Those old enough — that is, born before 1995 — might remember when Santa Claus Inc. had an enduring monopoly on delivering presents for Dec. 25.
You wrote out your order on paper and mailed it to the North Pole — or maybe you whispered it into a whiskery ear at the mall — and with some luck, the goods would be waiting for you under the tree on Dec. 25.
In those fairy-tale days, the environmental footprint for yuletide delivery was measured in the number of hoofprints and reindeer droppings in the snow up on the rooftop.
If animal-rights activists and transportation unions were outraged, they kept it quiet, and nobody fussed about reindeer-produced methane or the environmental cost in lichen and willow leaves of raising and feeding Rudolph and all the other reindeer in a sensitive tundra environment.
Gift-ordering approaches have expanded and simplified in the years since, but the costs for delivery have become ever increasingly steep and complicated.
You can still use old-timey post or visit Santa at the local mall to place your yuletide orders, but it’s easier and quicker to go online — any time from anywhere with internet access, for any-time delivery.
Various transport combinations have replaced the preposterously airborne, eight-reindeerpower sleigh. One each of the jet aircraft, container ships, locomotives, semis, delivery trucks and so forth used in online-shopping shipping today add up to the pulling power of about 140,000 draft horses — or significantly more reindeer.
All that horsepower contributes to the 21st century’s environmental hoofprint of moving holiday gifts from source to intended recipients. Although online shopping is, in theory, more efficient than traditional shopping at bricks-and-mortar stores, reality is — always — more complex.
Demand for same-day shipping, for example, increases the energy needed — and emissions produced — to ship an item. Retailers normally consolidate orders into as few boxes as possible, pack trucks as full as possible and choose the most efficient routes to make as many deliveries as possible over the shortest distance — it saves them money to be efficient.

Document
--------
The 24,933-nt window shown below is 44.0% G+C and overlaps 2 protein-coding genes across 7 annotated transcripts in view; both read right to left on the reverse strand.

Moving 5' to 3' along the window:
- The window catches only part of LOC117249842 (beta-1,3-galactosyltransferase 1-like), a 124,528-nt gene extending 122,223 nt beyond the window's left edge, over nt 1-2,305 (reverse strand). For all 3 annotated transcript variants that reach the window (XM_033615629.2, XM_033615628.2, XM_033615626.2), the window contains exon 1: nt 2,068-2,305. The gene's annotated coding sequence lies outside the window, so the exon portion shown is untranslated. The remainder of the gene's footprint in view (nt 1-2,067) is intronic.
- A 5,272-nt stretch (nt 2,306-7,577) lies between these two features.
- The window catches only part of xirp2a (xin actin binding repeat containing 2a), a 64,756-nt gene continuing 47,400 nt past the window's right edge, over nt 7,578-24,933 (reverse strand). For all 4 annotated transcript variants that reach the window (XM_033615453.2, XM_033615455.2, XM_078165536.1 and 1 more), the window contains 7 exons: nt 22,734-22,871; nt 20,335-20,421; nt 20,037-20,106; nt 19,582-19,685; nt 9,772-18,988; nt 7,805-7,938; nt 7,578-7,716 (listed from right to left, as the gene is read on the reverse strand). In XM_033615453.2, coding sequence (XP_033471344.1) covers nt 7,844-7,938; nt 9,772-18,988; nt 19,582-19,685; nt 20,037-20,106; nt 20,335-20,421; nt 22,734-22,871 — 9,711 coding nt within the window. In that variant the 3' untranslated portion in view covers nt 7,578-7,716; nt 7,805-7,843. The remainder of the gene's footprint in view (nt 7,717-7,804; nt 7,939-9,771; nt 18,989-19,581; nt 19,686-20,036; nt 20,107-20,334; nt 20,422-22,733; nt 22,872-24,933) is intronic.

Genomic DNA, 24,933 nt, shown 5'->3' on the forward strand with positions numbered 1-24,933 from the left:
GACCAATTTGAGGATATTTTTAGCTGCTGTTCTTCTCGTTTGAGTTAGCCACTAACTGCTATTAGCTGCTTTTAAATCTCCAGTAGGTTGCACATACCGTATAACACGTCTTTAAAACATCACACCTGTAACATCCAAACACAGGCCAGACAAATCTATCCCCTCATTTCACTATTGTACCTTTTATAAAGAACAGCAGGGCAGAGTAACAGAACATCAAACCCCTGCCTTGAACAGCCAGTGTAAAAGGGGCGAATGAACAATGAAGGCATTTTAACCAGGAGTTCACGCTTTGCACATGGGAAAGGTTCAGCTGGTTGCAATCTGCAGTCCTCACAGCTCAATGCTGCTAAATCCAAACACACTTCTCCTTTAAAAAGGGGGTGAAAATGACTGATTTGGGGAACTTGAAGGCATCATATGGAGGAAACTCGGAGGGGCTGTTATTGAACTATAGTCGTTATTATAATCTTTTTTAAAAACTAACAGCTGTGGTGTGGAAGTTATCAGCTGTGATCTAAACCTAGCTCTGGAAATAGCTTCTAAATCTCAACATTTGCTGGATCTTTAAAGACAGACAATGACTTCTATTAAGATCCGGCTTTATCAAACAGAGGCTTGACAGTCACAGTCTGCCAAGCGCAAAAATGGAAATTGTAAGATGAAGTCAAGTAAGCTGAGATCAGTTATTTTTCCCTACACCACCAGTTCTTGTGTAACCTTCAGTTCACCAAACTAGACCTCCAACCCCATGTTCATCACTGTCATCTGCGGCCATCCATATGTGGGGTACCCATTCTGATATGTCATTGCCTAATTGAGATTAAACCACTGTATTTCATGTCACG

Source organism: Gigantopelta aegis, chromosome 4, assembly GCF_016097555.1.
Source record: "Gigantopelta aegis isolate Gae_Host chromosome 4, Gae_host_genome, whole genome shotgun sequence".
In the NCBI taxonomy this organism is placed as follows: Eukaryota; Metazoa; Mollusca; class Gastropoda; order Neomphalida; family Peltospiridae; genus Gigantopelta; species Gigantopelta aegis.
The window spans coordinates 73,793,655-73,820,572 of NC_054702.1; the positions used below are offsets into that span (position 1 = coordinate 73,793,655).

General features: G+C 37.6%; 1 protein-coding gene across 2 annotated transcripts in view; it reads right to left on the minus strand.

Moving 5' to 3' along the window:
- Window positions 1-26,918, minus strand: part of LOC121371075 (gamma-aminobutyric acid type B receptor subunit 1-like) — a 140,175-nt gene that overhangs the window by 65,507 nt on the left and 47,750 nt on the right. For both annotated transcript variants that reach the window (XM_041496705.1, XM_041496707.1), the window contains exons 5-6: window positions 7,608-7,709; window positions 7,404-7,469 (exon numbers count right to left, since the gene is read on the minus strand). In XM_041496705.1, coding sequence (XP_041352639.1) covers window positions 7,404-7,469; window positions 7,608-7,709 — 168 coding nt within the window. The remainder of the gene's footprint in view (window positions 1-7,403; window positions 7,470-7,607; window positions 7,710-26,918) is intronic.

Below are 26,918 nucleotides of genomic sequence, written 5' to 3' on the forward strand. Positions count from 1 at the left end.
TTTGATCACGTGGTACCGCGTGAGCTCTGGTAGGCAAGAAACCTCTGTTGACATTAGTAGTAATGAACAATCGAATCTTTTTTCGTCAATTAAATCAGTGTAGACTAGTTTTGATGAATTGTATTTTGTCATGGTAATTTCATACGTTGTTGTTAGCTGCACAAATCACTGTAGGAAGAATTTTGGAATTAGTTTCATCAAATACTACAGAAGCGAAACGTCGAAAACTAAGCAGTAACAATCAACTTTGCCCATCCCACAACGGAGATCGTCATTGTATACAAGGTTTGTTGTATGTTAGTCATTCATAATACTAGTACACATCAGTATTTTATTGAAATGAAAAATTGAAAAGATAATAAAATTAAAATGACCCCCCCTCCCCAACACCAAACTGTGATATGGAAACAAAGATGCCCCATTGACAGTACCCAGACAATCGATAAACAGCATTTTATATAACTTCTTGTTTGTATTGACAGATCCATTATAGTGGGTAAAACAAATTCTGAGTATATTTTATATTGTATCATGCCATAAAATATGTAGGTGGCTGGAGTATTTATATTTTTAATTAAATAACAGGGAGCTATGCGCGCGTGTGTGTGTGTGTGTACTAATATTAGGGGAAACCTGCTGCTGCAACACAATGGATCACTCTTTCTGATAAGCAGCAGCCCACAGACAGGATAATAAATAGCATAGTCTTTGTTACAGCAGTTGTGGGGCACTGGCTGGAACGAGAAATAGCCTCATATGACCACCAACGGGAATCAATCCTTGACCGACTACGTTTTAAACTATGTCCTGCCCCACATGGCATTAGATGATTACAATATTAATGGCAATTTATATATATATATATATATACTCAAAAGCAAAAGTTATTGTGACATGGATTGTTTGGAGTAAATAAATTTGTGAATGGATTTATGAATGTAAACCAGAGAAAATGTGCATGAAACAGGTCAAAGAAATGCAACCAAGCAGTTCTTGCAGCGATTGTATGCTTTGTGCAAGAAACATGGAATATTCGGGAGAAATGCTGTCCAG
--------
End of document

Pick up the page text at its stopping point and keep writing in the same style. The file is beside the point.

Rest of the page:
But same-day or two-day delivery turns those efficiency practices on their head. The tight deadlines of fast delivery mean emptier trucks delivering to fewer customers that are farther apart. In some cases, retailers might even have to ship items by air.
Online shopping also encourages people to order from overseas and far away, which often means air freight. And policies for no-return-shipping fees incite people to buy more, try the goods out once they’re delivered, then return everything that doesn’t fit or match or whatever — doubling the energy and emissions costs.
In 2016, transportation in Canada emitted 143 million tonnes of greenhouse gases — or one in every five tonnes of Canada’s total. Other estimates peg the emissions from moving people and goods in Canada at as much as 28 per cent of all of Canada greenhouse gas emissions.
Thanks to the growth of online shopping, the shipment of goods is the fastest-growing segment within the energy-hungry transportation sector. Freight alone accounted for 10.5 per cent of Canada’s emissions in 2015, according to the Pembina Institute’s report on the State of Freight.
Other costs accrue, as well. In a recent policy brief, the Canadian Medical Association and Canadian Public Health Association report that air pollution generated by transportation killed 1,063 Canadians in 2015, resulting in economic losses for Canadians valued at about $8 billion.
Businesses are working on alternatives to reduce the environmental costs.
In the U.S., the Federal Aviation Authority recently awarded UPS’s drone subsidiary an airline certificate to operate a nationwide fleet of drones, allowing the company to expand drug deliveries on hospital campuses.
American pharmacy chains Walgreens and CVS Health Corp. both launched pilots of store-to-door, on-demand drone delivery in November. Amazon, Walmart and other corporations are also developing drone delivery programs. However, many regulatory obstacles remain, in Canada and elsewhere, before small-parcel delivery by drone becomes commonplace.
More-grounded and more widespread efforts at reducing emissions and pollution include switching local fleets of delivery trucks to electric or hybrid vehicles. Amazon — always sure to consider a high-tech solution before a people solution — tested self-driving delivery robots in Seattle earlier this year.
Some cities — including Montreal and, to a certain extent, Vancouver — are experimenting with the use of cargo e-bikes to move packages the last few kilometres from local distribution centres to recipients.
It’s a far cry from Santa Claus Inc., but that’s what they call progress. And reality.